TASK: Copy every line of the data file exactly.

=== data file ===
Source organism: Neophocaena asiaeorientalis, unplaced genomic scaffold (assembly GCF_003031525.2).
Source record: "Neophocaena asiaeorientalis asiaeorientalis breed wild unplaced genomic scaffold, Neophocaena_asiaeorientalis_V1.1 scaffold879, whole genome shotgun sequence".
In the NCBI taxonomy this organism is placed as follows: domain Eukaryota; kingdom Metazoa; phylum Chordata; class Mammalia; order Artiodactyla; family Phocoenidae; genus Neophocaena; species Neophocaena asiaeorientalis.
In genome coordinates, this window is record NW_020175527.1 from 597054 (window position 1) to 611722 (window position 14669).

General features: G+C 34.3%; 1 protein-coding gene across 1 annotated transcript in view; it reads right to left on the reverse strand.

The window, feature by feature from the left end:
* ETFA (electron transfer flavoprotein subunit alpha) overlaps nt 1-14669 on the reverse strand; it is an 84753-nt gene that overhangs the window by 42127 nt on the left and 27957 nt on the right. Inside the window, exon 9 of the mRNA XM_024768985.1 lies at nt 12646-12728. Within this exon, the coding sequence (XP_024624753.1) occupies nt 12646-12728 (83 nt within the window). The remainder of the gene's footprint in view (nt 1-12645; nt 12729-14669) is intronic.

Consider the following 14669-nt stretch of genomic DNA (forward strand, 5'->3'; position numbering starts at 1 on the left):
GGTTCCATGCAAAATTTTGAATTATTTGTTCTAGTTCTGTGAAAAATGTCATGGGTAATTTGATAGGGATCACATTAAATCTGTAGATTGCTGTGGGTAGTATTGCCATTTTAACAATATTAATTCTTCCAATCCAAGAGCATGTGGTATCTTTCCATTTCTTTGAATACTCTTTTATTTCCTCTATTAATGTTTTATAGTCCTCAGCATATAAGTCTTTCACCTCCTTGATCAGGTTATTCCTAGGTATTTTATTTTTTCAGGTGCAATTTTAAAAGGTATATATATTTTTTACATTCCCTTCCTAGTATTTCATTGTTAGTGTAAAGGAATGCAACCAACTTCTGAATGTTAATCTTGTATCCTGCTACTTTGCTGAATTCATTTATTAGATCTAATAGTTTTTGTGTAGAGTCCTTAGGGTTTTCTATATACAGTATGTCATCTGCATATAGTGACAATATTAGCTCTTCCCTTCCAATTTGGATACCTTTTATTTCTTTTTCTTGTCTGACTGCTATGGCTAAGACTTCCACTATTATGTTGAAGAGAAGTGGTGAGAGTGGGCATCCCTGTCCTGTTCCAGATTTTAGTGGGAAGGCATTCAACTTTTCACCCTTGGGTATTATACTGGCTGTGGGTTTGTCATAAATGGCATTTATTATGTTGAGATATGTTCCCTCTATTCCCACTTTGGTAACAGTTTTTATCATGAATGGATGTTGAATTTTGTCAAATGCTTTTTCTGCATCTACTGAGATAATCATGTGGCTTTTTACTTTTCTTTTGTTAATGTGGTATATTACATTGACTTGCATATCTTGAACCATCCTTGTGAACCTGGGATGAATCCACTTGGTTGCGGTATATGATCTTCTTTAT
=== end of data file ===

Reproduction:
Source organism: Neophocaena asiaeorientalis, unplaced genomic scaffold (assembly GCF_003031525.2).
Source record: "Neophocaena asiaeorientalis asiaeorientalis breed wild unplaced genomic scaffold, Neophocaena_asiaeorientalis_V1.1 scaffold879, whole genome shotgun sequence".
In the NCBI taxonomy this organism is placed as follows: domain Eukaryota; kingdom Metazoa; phylum Chordata; class Mammalia; order Artiodactyla; family Phocoenidae; genus Neophocaena; species Neophocaena asiaeorientalis.
In genome coordinates, this window is record NW_020175527.1 from 597054 (window position 1) to 611722 (window position 14669).

General features: G+C 34.3%; 1 protein-coding gene across 1 annotated transcript in view; it reads right to left on the reverse strand.

The window, feature by feature from the left end:
* ETFA (electron transfer flavoprotein subunit alpha) overlaps nt 1-14669 on the reverse strand; it is an 84753-nt gene that overhangs the window by 42127 nt on the left and 27957 nt on the right. Inside the window, exon 9 of the mRNA XM_024768985.1 lies at nt 12646-12728. Within this exon, the coding sequence (XP_024624753.1) occupies nt 12646-12728 (83 nt within the window). The remainder of the gene's footprint in view (nt 1-12645; nt 12729-14669) is intronic.

Consider the following 14669-nt stretch of genomic DNA (forward strand, 5'->3'; position numbering starts at 1 on the left):
GGTTCCATGCAAAATTTTGAATTATTTGTTCTAGTTCTGTGAAAAATGTCATGGGTAATTTGATAGGGATCACATTAAATCTGTAGATTGCTGTGGGTAGTATTGCCATTTTAACAATATTAATTCTTCCAATCCAAGAGCATGTGGTATCTTTCCATTTCTTTGAATACTCTTTTATTTCCTCTATTAATGTTTTATAGTCCTCAGCATATAAGTCTTTCACCTCCTTGATCAGGTTATTCCTAGGTATTTTATTTTTTCAGGTGCAATTTTAAAAGGTATATATATTTTTTACATTCCCTTCCTAGTATTTCATTGTTAGTGTAAAGGAATGCAACCAACTTCTGAATGTTAATCTTGTATCCTGCTACTTTGCTGAATTCATTTATTAGATCTAATAGTTTTTGTGTAGAGTCCTTAGGGTTTTCTATATACAGTATGTCATCTGCATATAGTGACAATATTAGCTCTTCCCTTCCAATTTGGATACCTTTTATTTCTTTTTCTTGTCTGACTGCTATGGCTAAGACTTCCACTATTATGTTGAAGAGAAGTGGTGAGAGTGGGCATCCCTGTCCTGTTCCAGATTTTAGTGGGAAGGCATTCAACTTTTCACCCTTGGGTATTATACTGGCTGTGGGTTTGTCATAAATGGCATTTATTATGTTGAGATATGTTCCCTCTATTCCCACTTTGGTAACAGTTTTTATCATGAATGGATGTTGAATTTTGTCAAATGCTTTTTCTGCATCTACTGAGATAATCATGTGGCTTTTTACTTTTCTTTTGTTAATGTGGTATATTACATTGACTTGCATATCTTGAACCATCCTTGTGAACCTGGGATGAATCCACTTGGTTGCGGTATATGATCTTCTTTAT